Sherk has been stopped only once (his final fight at welterweight against St. Pierre) and it seems he won't be a cakewalk for Penn. But if "The Prodigy" remains fresh, he'll be able to weather the low and fast attacks of the fighter many have anointed as the best takedown artist in the sport. If not, well, let's just say Penn may have a more difficult 15 minutes in the cage than he may have anticipated.

My take: I'm calling ready and rested -- Penn retains his belt by choke in the third round.

Two of the best light heavyweights of all time are in dire need of a victory on Saturday. Former Pride champion Wanderlei Silva must avoid his fourth consecutive loss if he's going to become any kind of factor in the deepest division promoted by the UFC. Facing Keith Jardine, who owns wins over Chuck Liddell and Forrest Griffin, Silva must impose what comes naturally: pressure.

Forcing himself in Jardine's face will allow Silva (31-8-1, 1 NC) to work on the inside, where he's been one of the most effective fighters ever. Brutal with short hooks and knees inside a strong Thai clinch, Silva gives himself the best shot there.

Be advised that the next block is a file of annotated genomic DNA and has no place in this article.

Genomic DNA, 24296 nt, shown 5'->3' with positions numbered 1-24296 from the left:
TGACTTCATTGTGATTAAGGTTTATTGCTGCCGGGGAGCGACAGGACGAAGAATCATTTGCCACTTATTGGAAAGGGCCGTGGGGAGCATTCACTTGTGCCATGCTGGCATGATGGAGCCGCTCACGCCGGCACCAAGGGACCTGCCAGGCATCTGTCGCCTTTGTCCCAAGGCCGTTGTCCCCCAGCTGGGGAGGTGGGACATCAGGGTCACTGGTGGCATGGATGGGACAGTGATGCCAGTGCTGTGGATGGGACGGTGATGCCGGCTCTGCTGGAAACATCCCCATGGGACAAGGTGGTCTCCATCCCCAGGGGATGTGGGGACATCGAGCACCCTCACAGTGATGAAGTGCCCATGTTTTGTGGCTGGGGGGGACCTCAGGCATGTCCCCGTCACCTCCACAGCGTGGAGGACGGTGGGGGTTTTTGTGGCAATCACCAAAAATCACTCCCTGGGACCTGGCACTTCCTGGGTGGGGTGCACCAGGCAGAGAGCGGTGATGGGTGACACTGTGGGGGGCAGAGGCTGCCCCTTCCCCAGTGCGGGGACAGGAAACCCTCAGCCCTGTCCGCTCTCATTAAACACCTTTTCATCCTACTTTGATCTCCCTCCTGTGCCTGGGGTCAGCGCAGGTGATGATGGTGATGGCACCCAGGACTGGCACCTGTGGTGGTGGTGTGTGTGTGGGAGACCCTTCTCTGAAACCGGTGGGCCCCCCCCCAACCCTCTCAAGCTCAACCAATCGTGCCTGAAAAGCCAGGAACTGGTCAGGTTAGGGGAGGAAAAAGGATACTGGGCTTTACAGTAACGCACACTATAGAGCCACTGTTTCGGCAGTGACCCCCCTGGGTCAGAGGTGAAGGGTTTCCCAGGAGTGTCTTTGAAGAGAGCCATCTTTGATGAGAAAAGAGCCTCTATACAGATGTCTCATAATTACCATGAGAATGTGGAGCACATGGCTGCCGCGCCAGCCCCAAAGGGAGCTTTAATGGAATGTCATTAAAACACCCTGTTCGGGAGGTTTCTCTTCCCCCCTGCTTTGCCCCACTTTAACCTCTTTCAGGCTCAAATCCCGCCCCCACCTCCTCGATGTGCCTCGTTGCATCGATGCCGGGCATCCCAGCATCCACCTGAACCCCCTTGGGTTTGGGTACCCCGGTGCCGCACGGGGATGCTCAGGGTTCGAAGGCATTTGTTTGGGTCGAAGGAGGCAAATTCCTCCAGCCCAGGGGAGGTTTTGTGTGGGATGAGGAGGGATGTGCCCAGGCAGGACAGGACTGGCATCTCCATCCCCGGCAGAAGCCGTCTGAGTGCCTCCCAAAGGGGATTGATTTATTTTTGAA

For Jardine (13-3-1), dictating the distance will be key in avoiding Silva's aggression. From the outside, Jardine has some advantages. Though he's not much larger than "The Axe Murderer," Jardine's got some size on the 31-year-old Brazilian. Combining height with punishing leg kicks and stiff jabs will be needed to keep Silva away.

My take: Silva's pressure, in the end, is too much and he gets an incredibly important win.

It's been reiterated daily: Tito Ortiz claims this is his last bout in the Octagon. But if he wants to gain the kind of negotiating leverage for one more substantial contract, Ortiz, 33, must hand Lyoto Machida his first loss.

As with each of his 20 previous UFC contests, Ortiz (15-5-1) would be best served to slam away with elbows and heavy punches from the guard. But he's shown a desire to stand and trade with better strikers -- an obvious mistake for the middle-of-the-road puncher. Against Machida (12-0), Ortiz should be the bigger, stronger man. He may be the slower, less agile of the two, but if "The Huntington Beach Bad Boy" can rough up Machida and show him the skills of a physical wrestler, Machida may not hold up -- even if he does have accurate strikes and an underrated defense. If Machida wins, though, he is sure to become Dana White's favorite. Until contract negotiation time, that is.

My take: Ortiz will rough up Machida with elbows and short punches for the win.

But talent-rich fights aside, pay attention for the post-fight happenings Saturday. If Ortiz speaks and White reacts, all hell may break loose. (Maybe I should've suggested a good daytime soap to help prepare you for the drama.)

SI Apps
We've Got Apps Too
Get expert analysis, unrivaled access, and the award-winning storytelling only SI can provide - from Peter King, Tom Verducci, Lee Jenkins, Seth Davis, and more - delivered straight to you, along with up-to-the-minute news and live scores.